The piano has a major advantage over other instruments when it comes to learning music theory: a clear visual layout on which many concepts can be physically demonstrated and mentally retained. Of course, I’m biased, but that doesn’t make it less true. Most other instruments rely on memorizing fingering for specific notes, which often makes the notes’ relationship to each other harder to see. On the other hand, all of the available notes on a piano are laid out before the player in an easily recognizable pattern. Continue reading
Summer’s here! Let us all heave a collective sigh of relief for another school year come and gone, which we have (hopefully) survived.
One nice thing about summer teaching, aside from the obvious addition of extra teaching time to free up my afternoons, is the flexibility my lessons have because I’m not constantly preparing for recitals, contests, etc.
Perhaps you have heard the saying that no two snowflakes are alike. Each one is unique, beautiful in its own way but different from all others. Likewise, each student you teach is unique, with their own personal strengths and weaknesses. What does that mean for the music teacher?
For starters, it means we can’t just force information into their heads. Nor can we follow the same exact script in each lesson and expect the student to understand new concepts just because we explained them the usual way. It’s true that there are general teaching methods that work more often than others, but there’s always exceptions. Continue reading
This is one of my favorites from an old student. She has since moved away, and I must say I greatly miss our entertaining conversations.
“Instead of water fountains, they should have hot chocolate fountains in the winter and chocolate milk fountains in the summer. That would be way better.”
This week’s quote comes instead from one of my Sunday School students. The five-year-old boy arrived early to class, so he was drawing a picture to pass the time. He decided to draw a slice of pizza, which turned out very well actually–complete with pepperoni and sausage (or “those little balls of meat” as he called it). Upon completion of his masterpiece, he licked his lips and declared with rapture:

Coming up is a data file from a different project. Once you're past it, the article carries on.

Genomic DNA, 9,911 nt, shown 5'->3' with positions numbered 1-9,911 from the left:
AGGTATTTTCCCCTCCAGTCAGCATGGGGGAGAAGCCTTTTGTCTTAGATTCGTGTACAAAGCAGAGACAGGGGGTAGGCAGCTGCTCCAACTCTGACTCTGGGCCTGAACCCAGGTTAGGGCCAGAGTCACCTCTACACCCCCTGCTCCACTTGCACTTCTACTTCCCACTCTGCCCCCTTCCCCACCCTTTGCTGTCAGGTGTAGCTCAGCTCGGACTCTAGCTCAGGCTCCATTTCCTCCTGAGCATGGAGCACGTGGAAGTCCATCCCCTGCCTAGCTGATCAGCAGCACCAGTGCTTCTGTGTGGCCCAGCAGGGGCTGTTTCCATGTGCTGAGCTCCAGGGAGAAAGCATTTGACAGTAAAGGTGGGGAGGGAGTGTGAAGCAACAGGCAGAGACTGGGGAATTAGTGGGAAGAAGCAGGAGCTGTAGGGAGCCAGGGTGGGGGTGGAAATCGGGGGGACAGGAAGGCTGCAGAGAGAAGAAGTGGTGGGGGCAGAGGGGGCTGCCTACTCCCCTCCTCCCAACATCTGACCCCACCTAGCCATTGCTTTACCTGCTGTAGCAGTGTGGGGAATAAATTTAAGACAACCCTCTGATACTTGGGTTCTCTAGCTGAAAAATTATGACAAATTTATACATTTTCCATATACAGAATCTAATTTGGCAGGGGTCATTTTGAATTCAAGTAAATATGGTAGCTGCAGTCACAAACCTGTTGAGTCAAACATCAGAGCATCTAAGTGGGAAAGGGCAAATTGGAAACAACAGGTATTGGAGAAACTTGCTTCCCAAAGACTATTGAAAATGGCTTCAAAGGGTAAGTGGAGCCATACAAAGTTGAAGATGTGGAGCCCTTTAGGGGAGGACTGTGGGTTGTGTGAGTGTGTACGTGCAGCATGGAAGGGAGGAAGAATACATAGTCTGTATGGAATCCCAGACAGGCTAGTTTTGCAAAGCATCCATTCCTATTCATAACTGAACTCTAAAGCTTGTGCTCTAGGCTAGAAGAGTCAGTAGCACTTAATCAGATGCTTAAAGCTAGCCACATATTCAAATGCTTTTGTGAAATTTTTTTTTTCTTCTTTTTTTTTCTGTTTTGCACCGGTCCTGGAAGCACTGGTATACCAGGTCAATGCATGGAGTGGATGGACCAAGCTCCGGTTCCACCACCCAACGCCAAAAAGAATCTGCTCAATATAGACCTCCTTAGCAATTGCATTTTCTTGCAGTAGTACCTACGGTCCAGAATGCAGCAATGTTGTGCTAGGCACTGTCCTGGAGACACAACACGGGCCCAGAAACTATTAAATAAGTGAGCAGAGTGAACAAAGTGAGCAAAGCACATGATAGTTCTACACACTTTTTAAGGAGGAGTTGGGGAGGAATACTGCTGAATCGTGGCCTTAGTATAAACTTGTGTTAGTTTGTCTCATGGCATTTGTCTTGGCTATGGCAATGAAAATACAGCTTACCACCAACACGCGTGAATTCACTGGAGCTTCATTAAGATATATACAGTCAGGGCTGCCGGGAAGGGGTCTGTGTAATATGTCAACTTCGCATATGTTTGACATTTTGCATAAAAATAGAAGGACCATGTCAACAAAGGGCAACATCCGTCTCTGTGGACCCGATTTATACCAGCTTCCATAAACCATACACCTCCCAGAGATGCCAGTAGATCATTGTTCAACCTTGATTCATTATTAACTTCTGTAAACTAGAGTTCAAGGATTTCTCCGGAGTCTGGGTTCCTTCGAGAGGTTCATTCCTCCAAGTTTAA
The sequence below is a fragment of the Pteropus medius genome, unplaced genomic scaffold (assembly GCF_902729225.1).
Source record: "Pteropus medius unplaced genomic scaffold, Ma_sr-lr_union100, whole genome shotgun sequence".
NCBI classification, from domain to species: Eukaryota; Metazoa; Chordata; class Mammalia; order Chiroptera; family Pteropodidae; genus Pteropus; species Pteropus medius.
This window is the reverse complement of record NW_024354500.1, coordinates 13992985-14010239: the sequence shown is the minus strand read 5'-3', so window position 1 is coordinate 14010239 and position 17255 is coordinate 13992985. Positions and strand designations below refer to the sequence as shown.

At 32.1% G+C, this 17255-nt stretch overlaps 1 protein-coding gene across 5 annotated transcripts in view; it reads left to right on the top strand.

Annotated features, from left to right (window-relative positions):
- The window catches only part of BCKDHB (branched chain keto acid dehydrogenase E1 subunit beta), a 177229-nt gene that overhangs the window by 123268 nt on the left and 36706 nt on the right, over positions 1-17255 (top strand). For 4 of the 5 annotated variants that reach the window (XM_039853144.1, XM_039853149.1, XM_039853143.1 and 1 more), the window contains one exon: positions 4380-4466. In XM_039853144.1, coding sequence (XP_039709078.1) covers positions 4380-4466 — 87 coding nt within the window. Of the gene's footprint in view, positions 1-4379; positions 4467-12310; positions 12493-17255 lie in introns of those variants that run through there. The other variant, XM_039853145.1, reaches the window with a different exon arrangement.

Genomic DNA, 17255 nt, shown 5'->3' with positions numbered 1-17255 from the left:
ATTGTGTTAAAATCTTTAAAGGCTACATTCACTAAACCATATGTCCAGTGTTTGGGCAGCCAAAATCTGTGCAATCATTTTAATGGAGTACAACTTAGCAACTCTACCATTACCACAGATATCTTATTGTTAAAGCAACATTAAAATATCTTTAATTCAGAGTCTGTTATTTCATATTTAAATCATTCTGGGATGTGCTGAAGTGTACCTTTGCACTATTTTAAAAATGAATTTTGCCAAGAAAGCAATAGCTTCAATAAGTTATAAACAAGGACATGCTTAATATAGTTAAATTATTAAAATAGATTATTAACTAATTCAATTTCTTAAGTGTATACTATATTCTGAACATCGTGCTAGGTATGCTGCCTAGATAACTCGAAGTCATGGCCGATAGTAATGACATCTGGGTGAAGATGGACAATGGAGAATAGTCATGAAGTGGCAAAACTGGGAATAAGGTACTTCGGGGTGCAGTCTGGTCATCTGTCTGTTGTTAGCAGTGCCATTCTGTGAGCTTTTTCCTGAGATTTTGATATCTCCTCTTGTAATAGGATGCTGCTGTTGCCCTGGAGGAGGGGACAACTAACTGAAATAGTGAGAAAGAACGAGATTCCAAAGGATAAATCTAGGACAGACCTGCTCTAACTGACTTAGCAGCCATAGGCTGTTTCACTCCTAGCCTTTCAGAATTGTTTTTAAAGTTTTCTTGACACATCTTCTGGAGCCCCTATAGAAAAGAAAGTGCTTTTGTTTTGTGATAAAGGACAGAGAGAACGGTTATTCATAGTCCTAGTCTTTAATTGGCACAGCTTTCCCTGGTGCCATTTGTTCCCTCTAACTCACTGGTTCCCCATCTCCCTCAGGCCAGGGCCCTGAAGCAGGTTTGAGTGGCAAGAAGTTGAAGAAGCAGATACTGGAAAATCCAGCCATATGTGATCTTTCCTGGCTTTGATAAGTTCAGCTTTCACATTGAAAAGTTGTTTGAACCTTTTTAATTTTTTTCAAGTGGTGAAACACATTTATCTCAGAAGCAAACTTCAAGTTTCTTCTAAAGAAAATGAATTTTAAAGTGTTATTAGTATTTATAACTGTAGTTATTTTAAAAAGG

“Mmm…This pizza looks good enough to make you throw up out of your nose!”
And to think, I’ve gone my entire life having sadly never experienced food delicious enough to meet such a high standard…
I’d like to do something a little different this week for my music/teaching post. One of the most difficult and often intimidating aspects of music is learning to read notes. It’s not something that can be learned overnight, and it has to be constantly reinforced on a consistent basis.
But I won’t jump ahead of myself and go into too much detail about reading music today–that will come later. Instead, I thought I would share a game I made up to give my students a chance to practice and reinforce said reading skills. Why a game? Continue reading
It’s that time of year again. The end of semester is nigh and recitals loom on the horizon, promising either joy or dread (or both). No matter how well prepared your students are, as the teacher, you still worry. Because you know the experience can go one of two ways: good or bad. So you prepare. You fix mistakes, tell them to count (for the 93rd time), practice with the metronome, practice skipping ahead to avoid getting stuck in memory slips, and pray (a lot).
View previous posts in this series here:
As promised, today I am going to finish up my discussion of training music students to not just practice, but practice well. Yesterday, I spoke more generally about how important it is to teach how to practice in such a way that concepts and skills are reinforced, and the student is simultaneously trained to observe their playing and think through their songs. As a reminder, here’s what my list of Practice Directions looks like that I give all my beginning students:
1. Play and say the notes out loud.
2. Play and say the counts out loud.
3. Play and sing the words out loud, with dynamics.
4. Play and whisper count.
Thus far in this “Teaching Music” series, I have established the necessity of long-term teaching to develop stronger, more independent musicians, as well as the importance of consistent personal practice. As I mentioned in Part 2, practice is to musicianship as exercise is to a healthy, lean body. However, just as it is possible to exercise poorly and risk doing harm to yourself, so it is possible to practice in such a way that it actually becomes more of a hindrance than a help. Continue reading
Click here to view Part 1.
In part 1 of this teaching series, I discussed the importance of training students to teach themselves and to retain what they learn. But what does that look like? How exactly does one develop musicians, rather than parrots who can only copy what you say? Well, it starts with one of the most basic (but often the most dreaded) requirement of musical study: practicing. That’s right, the “P” word. The reaction it receives more often than not would make you think you were talking about a deadly disease to be avoided at all costs. Continue reading